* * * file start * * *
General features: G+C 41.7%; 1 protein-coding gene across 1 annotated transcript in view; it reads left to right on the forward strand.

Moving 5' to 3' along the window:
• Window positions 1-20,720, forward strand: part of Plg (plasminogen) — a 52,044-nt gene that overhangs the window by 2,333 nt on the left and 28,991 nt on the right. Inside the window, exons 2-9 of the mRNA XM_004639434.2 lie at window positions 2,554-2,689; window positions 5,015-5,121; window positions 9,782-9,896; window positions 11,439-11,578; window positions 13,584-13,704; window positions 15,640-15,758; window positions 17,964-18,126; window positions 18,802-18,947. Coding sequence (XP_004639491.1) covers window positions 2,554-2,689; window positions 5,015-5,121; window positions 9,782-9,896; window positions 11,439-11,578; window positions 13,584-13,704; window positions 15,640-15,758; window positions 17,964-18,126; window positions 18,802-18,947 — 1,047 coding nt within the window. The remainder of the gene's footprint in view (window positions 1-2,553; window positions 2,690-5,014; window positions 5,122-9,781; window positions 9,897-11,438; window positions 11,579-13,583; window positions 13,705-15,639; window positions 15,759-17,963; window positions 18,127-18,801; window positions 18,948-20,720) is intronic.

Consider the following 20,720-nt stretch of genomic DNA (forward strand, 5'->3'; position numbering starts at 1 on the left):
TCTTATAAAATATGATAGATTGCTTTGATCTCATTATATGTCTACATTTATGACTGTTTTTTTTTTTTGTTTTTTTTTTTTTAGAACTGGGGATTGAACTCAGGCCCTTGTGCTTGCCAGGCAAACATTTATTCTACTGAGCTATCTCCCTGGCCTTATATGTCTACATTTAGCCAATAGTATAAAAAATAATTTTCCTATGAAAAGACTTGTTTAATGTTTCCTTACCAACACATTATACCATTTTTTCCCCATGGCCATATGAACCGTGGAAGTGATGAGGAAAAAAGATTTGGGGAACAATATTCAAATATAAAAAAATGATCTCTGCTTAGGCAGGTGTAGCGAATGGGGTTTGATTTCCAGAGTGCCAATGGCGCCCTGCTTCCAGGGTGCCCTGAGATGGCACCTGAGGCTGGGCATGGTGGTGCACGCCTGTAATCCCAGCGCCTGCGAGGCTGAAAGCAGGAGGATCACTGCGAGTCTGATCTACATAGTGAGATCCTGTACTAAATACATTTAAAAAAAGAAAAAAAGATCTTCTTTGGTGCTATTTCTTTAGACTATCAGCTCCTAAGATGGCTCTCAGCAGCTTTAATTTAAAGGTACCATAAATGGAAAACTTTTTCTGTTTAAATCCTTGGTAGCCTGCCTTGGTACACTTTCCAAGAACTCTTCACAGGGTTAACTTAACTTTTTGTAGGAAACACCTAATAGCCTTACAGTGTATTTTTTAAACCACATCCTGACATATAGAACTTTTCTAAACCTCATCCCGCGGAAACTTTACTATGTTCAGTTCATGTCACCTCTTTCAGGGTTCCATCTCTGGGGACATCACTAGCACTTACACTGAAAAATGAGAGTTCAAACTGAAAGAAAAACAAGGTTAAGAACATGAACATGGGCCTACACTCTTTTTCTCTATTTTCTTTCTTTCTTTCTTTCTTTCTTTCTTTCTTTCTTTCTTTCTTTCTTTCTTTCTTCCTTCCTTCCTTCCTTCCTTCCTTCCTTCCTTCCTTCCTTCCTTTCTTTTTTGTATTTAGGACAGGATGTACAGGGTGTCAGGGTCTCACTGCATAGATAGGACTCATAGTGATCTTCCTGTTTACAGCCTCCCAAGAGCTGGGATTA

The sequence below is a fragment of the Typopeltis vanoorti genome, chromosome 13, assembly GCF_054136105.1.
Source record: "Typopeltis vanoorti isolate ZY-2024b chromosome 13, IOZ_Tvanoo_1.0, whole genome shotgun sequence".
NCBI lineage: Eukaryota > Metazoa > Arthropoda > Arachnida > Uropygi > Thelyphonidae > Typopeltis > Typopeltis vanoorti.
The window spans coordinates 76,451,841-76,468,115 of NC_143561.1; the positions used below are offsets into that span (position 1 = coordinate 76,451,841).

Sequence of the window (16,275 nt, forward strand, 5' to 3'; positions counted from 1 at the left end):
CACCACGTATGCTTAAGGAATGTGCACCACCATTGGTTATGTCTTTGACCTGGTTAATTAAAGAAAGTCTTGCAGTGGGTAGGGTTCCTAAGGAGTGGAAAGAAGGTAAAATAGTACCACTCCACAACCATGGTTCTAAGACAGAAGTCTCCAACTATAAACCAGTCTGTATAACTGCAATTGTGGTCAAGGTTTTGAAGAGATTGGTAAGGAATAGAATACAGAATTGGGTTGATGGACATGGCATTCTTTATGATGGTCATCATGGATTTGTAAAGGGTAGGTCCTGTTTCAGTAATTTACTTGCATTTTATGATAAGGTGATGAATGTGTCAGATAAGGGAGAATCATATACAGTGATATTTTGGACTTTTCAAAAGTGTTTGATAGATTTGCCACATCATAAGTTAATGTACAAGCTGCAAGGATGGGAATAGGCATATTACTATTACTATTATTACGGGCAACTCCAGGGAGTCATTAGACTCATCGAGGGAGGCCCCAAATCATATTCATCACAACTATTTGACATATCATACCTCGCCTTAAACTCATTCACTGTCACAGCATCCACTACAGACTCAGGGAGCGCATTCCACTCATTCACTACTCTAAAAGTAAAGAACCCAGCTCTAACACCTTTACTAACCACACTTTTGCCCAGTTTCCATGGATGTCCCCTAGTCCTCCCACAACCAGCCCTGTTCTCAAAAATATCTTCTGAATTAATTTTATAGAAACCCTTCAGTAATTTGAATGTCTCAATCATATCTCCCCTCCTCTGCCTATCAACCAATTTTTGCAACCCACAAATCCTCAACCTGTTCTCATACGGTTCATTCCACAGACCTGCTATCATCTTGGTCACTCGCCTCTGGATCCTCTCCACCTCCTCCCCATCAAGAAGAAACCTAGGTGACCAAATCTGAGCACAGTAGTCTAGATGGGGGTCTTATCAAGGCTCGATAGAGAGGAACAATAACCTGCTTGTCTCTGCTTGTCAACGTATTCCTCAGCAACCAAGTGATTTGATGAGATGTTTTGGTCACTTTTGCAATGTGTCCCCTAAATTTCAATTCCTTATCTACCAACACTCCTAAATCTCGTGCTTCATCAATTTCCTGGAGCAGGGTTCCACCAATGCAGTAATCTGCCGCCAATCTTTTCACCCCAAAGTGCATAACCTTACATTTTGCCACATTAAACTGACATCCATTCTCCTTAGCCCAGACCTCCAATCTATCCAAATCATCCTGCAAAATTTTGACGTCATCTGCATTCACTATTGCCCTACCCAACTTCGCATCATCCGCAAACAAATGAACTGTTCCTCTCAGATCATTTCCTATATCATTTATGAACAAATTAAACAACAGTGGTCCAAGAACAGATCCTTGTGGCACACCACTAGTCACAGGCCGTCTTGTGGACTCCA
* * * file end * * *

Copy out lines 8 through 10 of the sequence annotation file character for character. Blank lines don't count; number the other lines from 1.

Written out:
NCBI lineage: Eukaryota > Metazoa > Arthropoda > Arachnida > Uropygi > Thelyphonidae > Typopeltis > Typopeltis vanoorti.
The window spans coordinates 76,451,841-76,468,115 of NC_143561.1; the positions used below are offsets into that span (position 1 = coordinate 76,451,841).

Sequence of the window (16,275 nt, forward strand, 5' to 3'; positions counted from 1 at the left end):